•  % - in addition to one of the symbols above, declares that this operand and the following operand are commutable (interchangeable) for optimization. Only one commutable pair may be specified.

The constraint is followed by a C expression in parenthesis to provide the value (input operand) or receive the value (output operand). This is usually a variable name for output operands, but may be a variable name, evaluated expression, or a constant for input operands.

Here are some (trivial) examples in x86_64 assembler:

int x=10, y;
__asm__ ("mov %1,%0"

   : "=r"(y)    // output register value is moved to y
                // register is called %0 in template

   : "r"(x)     // input value from x is placed in a register
                // register is called %1 in template

In the example above, one or two registers are used for input and output -- the compiler can choose whether to use the same register for input and output, or to use separate ones. We can specify that only one register is to be used:

int x=10, y;
__asm__ ("mov %1,%0"
   : "+r"(y)       // + indicates read/write register
   : "0"(x)        // output register is same as %0

The registers may be referenced by name instead of number if a name is provided in the operand sections:

int x=10, y;
__asm__ ("mov %[in],%[out]"
   : [out]"=r"(y)  // register may be called %[out]
   : [in]"r"(x)    // register may be called %[in]
Using a Specific Register Width on AArch64

On AArch64, you may need to access a 32-bit version of a register. To do this with templated register names, you can add the 'w' modifier. For example, if %0 is x22 and you need to access w22, use %w0.

Constraining an Operand to a Specific Register

It is sometimes useful to constrain an operand to a particular register to avoid having to perform moves within the asm code (for example, if an operand will be used as the input to a function call or syscall.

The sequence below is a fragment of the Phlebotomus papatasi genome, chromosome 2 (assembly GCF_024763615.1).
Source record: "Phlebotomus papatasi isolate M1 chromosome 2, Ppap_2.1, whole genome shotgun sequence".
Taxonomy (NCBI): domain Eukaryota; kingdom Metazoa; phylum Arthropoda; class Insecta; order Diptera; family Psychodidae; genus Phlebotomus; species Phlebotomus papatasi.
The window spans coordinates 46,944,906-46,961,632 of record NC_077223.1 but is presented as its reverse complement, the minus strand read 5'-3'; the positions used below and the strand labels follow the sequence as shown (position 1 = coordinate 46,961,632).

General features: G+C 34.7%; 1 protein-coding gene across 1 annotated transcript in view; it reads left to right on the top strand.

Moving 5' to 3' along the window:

Register Constraints using Explicit Register Variables

To select a specific register for a operand, use a (perhaps temporary) variable in operand's C expression that is locked to a particular register in that variable's C declaration, using explicit register variables.

For example, in aarch64 asm:

int x=10;
register int y asm("r15");

asm("mov %1,%0; inc r15;"
   : "=r"(y)
   : "r"(x)   // register r15

In this example, the variable y is constrained in C to the r15 register. The "inc r15" in the assembler template therefore increments the output register after the mov instructions.

i386 Register Names

On i386 only, specific registers may be selected by using a, b, c, or d in place of r as a register constraint. Using a, for example, will select the rax/eax register.


If your code will clobber (overwrite) registers or memory regions, these must be listed after the third colon within the asm parenthesis. For example:

    : "=r"(out)
    :  "r"(in)
    : "rax", "rbx", "rsi"   // values in rax, rbx, rsi will be clobbered

If memory is altered by the asm code, the string "memory" should be added to the clobber list. This will cause the compiler to mistrust values that were loaded from memory before the assembly language code was executed -- for example, if register r12 is loaded with an integer from memory before the assembly code is executed, it will be reloaded from memory afterward, because the value in memory may have been modified by the assembly code. If a memory clobber is not specified, the compiler will assume that values previously loaded from memory still match the values in memory. In most cases, the volatile keyword should be used along with the memory clobber flag.

If the condition code (status register or flag register) is altered, the string "cc" should be added to the clobber list.


There are many other options applicable to special situations or specific architectures. All of these are documented here: